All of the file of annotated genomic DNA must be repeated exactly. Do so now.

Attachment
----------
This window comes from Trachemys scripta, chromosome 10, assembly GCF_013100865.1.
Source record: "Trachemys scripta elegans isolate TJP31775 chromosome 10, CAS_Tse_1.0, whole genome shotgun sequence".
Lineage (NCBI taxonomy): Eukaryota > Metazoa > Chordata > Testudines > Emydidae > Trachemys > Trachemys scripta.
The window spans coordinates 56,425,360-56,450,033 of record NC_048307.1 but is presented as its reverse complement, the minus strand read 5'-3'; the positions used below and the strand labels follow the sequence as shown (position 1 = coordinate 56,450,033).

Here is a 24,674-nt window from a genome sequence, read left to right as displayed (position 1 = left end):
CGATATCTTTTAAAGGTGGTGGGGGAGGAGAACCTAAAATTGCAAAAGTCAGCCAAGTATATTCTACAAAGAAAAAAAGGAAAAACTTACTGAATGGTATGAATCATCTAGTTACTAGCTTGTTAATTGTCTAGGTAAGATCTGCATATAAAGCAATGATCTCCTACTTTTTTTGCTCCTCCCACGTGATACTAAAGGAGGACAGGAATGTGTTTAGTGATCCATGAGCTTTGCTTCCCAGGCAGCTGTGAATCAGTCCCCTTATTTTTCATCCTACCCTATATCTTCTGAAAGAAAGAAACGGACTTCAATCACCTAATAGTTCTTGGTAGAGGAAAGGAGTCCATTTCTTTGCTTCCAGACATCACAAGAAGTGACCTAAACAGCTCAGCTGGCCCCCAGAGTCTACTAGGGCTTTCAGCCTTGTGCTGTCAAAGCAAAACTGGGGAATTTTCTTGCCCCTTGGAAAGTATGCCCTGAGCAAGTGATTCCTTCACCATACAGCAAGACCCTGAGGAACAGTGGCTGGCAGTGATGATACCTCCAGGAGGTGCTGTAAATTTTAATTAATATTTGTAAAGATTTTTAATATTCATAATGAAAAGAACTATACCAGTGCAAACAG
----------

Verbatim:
This window comes from Trachemys scripta, chromosome 10, assembly GCF_013100865.1.
Source record: "Trachemys scripta elegans isolate TJP31775 chromosome 10, CAS_Tse_1.0, whole genome shotgun sequence".
Lineage (NCBI taxonomy): Eukaryota > Metazoa > Chordata > Testudines > Emydidae > Trachemys > Trachemys scripta.
The window spans coordinates 56,425,360-56,450,033 of record NC_048307.1 but is presented as its reverse complement, the minus strand read 5'-3'; the positions used below and the strand labels follow the sequence as shown (position 1 = coordinate 56,450,033).

Here is a 24,674-nt window from a genome sequence, read left to right as displayed (position 1 = left end):
CGATATCTTTTAAAGGTGGTGGGGGAGGAGAACCTAAAATTGCAAAAGTCAGCCAAGTATATTCTACAAAGAAAAAAAGGAAAAACTTACTGAATGGTATGAATCATCTAGTTACTAGCTTGTTAATTGTCTAGGTAAGATCTGCATATAAAGCAATGATCTCCTACTTTTTTTGCTCCTCCCACGTGATACTAAAGGAGGACAGGAATGTGTTTAGTGATCCATGAGCTTTGCTTCCCAGGCAGCTGTGAATCAGTCCCCTTATTTTTCATCCTACCCTATATCTTCTGAAAGAAAGAAACGGACTTCAATCACCTAATAGTTCTTGGTAGAGGAAAGGAGTCCATTTCTTTGCTTCCAGACATCACAAGAAGTGACCTAAACAGCTCAGCTGGCCCCCAGAGTCTACTAGGGCTTTCAGCCTTGTGCTGTCAAAGCAAAACTGGGGAATTTTCTTGCCCCTTGGAAAGTATGCCCTGAGCAAGTGATTCCTTCACCATACAGCAAGACCCTGAGGAACAGTGGCTGGCAGTGATGATACCTCCAGGAGGTGCTGTAAATTTTAATTAATATTTGTAAAGATTTTTAATATTCATAATGAAAAGAACTATACCAGTGCAAACAG